In celebration of AAPI Month, Radio City Rockette Christine Sienicki shares her inspiring journey from her hometown dance studio to Radio City Music Hall.
I didn’t know it at the time, but one surefire way to convince your parents to put you in dance class was to constantly dance in front of the television and prevent everyone from watching! Born and raised in New Jersey, I started dancing at my hometown dance studio, Dance World Academy, at the age of six. Somehow, even at that early age, I knew that dance was always going to be a part of my life. I started taking ballet and tap and then progressively began taking classes in every genre I could. At nine years old, I had already started to participate in dance competitions and conventions all over the country. That really helped me to grow as a dancer while getting to meet a lot of new people from all over the country, some of whom I ended up dancing professionally with years down the road.
Throughout my childhood, I was so fortunate to live so close to New York City and be able to see so many shows from a very young age. My mom was born and raised in the Philippines and came to the U.S. after college. Leaving a place that is all you know, to start a new life, is not easy and I know I am the sole product of sacrifice and perseverance, which was a huge motivator for me as an individual and as a dancer. It taught me to always work hard and dream big. It showed me that any goal is attainable if you dedicate your time and energy. As a kid, I remember we had numerous dancers from the studio who graduated and moved on to do Broadway shows and even become Rockettes. These were all dancers that I aspired to be like growing up. We used to head into the city by bus to watch them perform, which was so inspiring! I specifically remember traveling in a huge pack during Christmastime and seeing the Rockettes live for the very first time at Radio City. I was in awe! But what makes that memory even more special was that I got to see someone that I knew and looked up to perform on the Great Stage. Little did I know that years later, I would be dancing with that very same person on that very same stage.
After high school, I enrolled at Rutgers University to further my dance education. When I turned 18, a friend asked me to accompany her to the open call audition at Radio City. At the time, I didn’t think I was even tall enough to audition because growing up, every Rockette I knew was 5’10! But I said I would go for the experience. I remember waiting in a line that wrapped around Radio City and was over a block long. We went up in groups and learned a jazz combo, a tap combo and a kick combo. It lasted for two days. I couldn’t believe it when I got the call that I had gotten the job. It was such a whirlwind experience and yet, that audition day feels like it was only yesterday.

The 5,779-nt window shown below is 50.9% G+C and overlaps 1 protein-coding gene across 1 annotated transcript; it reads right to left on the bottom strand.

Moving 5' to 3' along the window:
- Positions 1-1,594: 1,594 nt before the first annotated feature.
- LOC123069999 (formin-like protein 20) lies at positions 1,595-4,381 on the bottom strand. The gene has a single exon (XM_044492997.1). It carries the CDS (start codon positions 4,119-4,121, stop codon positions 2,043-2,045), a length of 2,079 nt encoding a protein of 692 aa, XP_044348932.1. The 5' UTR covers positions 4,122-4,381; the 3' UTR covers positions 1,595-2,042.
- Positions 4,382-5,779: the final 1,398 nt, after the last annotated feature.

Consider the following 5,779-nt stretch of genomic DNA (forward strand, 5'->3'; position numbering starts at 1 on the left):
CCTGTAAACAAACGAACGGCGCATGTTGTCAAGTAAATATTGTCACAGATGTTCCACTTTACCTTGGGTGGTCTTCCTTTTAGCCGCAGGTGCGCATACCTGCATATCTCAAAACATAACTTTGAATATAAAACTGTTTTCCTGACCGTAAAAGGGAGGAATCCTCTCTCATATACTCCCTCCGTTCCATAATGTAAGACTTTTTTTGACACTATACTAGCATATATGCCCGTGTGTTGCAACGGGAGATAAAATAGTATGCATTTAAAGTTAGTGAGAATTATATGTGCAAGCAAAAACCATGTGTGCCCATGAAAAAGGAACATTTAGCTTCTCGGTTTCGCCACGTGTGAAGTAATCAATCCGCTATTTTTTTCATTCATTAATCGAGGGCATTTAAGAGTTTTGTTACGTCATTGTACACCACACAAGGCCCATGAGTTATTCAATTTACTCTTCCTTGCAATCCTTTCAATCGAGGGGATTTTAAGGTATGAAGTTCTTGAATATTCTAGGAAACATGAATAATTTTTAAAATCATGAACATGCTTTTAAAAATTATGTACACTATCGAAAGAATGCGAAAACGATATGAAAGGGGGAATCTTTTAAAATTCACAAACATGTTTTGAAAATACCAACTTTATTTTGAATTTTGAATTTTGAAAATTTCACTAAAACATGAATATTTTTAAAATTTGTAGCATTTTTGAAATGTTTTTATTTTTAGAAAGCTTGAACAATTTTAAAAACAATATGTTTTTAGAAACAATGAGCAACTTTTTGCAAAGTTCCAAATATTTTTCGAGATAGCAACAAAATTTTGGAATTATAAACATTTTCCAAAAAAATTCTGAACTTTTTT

It’s hard to believe that it’s been 21 years since and I’m still kicking! I learned right away that being a Rockette would be one of the hardest jobs I would ever have. I grew up rehearsing for crazy amounts of hours on top of school and homework, so I was used to working incredibly hard, but nothing would compare to being a Rockette. Reflecting back on that first year, I remember rehearsing for six hours a day, six days a week and falling asleep on the subway ride home every day from sheer exhaustion. But oh, how it was worth it.
I remember the very moment I stepped onto the Great Stage and looked out into the audience for the first time – and the feeling I had. Over the years, I appreciated my AAPI background more and more, especially as a dancer, and was able to embrace that what made me different was what made me special. I am proud of my beautiful identity and I feel so privileged to represent the AAPI community on the line because there aren’t many of us. I hope that it helps showcase to young dancers of AAPI descent that you belong here too. Growing up as a young Asian-American, I didn’t have many professional dancers to look up to, so I hope to be that representation for all the young AAPI dancers who are aspiring Rockettes. I want the future generations to feel like it is truly an attainable goal.
All of my hard work leading up to that special moment is truly unforgettable. Seeing all the smiling faces looking back at me. It’s something I look forward to year after year. There is nothing quite like dancing on the Radio City stage, especially when it’s with your best friends and sisters!